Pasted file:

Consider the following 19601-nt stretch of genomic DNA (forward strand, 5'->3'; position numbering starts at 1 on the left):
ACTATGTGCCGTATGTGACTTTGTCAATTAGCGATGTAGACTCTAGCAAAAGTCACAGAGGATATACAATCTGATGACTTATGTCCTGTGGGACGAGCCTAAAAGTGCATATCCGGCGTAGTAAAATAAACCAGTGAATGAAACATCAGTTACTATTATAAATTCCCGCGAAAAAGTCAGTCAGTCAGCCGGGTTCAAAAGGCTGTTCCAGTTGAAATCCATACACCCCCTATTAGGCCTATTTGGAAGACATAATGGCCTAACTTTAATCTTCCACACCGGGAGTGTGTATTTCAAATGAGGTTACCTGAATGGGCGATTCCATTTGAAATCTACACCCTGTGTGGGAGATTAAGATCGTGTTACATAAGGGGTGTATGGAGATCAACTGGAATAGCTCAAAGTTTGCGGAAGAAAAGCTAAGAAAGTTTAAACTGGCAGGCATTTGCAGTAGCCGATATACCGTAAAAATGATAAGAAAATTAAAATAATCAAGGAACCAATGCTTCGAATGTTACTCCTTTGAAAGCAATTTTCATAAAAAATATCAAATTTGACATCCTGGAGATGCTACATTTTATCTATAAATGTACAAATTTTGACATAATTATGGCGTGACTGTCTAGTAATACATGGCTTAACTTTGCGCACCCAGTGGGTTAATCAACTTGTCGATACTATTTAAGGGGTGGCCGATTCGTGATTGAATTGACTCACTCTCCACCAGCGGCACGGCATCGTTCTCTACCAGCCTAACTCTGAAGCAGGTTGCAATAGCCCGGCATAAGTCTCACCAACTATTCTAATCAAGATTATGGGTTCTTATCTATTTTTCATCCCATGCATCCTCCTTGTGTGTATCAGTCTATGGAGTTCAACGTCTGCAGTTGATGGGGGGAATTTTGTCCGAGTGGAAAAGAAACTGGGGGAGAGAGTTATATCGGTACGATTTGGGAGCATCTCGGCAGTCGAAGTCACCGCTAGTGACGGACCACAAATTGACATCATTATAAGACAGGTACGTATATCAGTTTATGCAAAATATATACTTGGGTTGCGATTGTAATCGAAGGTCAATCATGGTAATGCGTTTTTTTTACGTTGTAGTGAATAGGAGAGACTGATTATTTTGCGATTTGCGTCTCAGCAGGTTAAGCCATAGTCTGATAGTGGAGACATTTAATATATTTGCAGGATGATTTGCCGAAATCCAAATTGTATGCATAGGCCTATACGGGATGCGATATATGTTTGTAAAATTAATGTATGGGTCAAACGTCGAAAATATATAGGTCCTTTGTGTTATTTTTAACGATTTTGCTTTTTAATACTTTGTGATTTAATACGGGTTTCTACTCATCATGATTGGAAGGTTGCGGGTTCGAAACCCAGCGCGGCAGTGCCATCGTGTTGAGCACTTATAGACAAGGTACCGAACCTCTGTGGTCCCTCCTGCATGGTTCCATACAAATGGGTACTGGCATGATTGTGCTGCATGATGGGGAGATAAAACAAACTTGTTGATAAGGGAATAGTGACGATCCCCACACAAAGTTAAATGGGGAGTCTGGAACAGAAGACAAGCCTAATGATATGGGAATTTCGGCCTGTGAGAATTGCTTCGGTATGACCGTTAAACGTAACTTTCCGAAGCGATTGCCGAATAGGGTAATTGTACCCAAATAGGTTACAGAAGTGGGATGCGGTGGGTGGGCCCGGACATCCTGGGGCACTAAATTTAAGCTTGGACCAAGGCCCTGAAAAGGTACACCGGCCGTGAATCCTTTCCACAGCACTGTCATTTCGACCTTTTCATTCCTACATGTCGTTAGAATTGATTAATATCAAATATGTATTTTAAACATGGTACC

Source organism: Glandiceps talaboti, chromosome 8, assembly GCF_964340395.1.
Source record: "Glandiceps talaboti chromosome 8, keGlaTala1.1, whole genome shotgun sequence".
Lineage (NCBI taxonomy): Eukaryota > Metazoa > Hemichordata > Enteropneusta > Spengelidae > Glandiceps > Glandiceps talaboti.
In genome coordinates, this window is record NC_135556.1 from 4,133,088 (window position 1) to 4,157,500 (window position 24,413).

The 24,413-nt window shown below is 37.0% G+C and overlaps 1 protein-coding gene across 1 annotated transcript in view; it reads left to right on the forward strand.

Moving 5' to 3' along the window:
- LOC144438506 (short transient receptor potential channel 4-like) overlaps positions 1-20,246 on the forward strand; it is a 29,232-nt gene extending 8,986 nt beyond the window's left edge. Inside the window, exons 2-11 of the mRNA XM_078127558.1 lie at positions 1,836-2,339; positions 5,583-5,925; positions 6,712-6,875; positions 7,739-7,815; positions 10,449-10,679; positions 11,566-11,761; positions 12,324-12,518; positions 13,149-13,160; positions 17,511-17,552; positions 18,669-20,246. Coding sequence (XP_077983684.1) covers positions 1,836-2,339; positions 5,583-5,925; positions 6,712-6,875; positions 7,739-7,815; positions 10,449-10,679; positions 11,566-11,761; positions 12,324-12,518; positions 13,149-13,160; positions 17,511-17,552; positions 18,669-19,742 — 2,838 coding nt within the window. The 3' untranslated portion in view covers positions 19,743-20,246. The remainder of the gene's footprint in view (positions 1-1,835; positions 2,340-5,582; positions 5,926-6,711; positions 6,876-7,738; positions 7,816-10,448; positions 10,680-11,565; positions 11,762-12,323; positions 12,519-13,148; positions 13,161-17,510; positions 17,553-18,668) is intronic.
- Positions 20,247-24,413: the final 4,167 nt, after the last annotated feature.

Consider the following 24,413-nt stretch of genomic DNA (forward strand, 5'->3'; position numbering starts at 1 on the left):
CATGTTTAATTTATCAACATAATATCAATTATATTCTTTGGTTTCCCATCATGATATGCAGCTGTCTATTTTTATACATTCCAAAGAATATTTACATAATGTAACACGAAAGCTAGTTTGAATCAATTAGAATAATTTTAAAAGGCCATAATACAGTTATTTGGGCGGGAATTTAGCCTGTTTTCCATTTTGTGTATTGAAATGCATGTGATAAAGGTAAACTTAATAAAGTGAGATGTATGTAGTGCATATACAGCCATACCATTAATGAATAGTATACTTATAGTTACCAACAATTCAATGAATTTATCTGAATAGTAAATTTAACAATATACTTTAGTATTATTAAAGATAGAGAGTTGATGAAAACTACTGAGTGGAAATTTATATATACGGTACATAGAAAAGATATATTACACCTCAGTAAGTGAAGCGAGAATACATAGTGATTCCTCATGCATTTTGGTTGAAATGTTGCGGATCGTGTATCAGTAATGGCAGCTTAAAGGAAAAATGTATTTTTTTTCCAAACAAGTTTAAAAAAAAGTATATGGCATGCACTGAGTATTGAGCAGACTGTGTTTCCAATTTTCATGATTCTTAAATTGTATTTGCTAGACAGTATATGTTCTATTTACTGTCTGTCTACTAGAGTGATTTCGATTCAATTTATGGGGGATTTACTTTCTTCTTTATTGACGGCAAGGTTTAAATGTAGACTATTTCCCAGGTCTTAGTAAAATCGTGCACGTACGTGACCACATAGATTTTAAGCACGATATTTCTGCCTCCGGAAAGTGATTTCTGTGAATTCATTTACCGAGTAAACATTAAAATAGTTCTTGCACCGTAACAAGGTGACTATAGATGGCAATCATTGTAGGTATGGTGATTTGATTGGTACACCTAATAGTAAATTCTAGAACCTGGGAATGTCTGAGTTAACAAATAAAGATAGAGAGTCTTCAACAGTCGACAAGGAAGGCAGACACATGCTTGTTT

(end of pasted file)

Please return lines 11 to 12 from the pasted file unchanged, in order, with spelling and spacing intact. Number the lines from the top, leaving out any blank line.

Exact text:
Consider the following 24,413-nt stretch of genomic DNA (forward strand, 5'->3'; position numbering starts at 1 on the left):
CATGTTTAATTTATCAACATAATATCAATTATATTCTTTGGTTTCCCATCATGATATGCAGCTGTCTATTTTTATACATTCCAAAGAATATTTACATAATGTAACACGAAAGCTAGTTTGAATCAATTAGAATAATTTTAAAAGGCCATAATACAGTTATTTGGGCGGGAATTTAGCCTGTTTTCCATTTTGTGTATTGAAATGCATGTGATAAAGGTAAACTTAATAAAGTGAGATGTATGTAGTGCATATACAGCCATACCATTAATGAATAGTATACTTATAGTTACCAACAATTCAATGAATTTATCTGAATAGTAAATTTAACAATATACTTTAGTATTATTAAAGATAGAGAGTTGATGAAAACTACTGAGTGGAAATTTATATATACGGTACATAGAAAAGATATATTACACCTCAGTAAGTGAAGCGAGAATACATAGTGATTCCTCATGCATTTTGGTTGAAATGTTGCGGATCGTGTATCAGTAATGGCAGCTTAAAGGAAAAATGTATTTTTTTTCCAAACAAGTTTAAAAAAAAGTATATGGCATGCACTGAGTATTGAGCAGACTGTGTTTCCAATTTTCATGATTCTTAAATTGTATTTGCTAGACAGTATATGTTCTATTTACTGTCTGTCTACTAGAGTGATTTCGATTCAATTTATGGGGGATTTACTTTCTTCTTTATTGACGGCAAGGTTTAAATGTAGACTATTTCCCAGGTCTTAGTAAAATCGTGCACGTACGTGACCACATAGATTTTAAGCACGATATTTCTGCCTCCGGAAAGTGATTTCTGTGAATTCATTTACCGAGTAAACATTAAAATAGTTCTTGCACCGTAACAAGGTGACTATAGATGGCAATCATTGTAGGTATGGTGATTTGATTGGTACACCTAATAGTAAATTCTAGAACCTGGGAATGTCTGAGTTAACAAATAAAGATAGAGAGTCTTCAACAGTCGACAAGGAAGGCAGACACATGCTTGTTT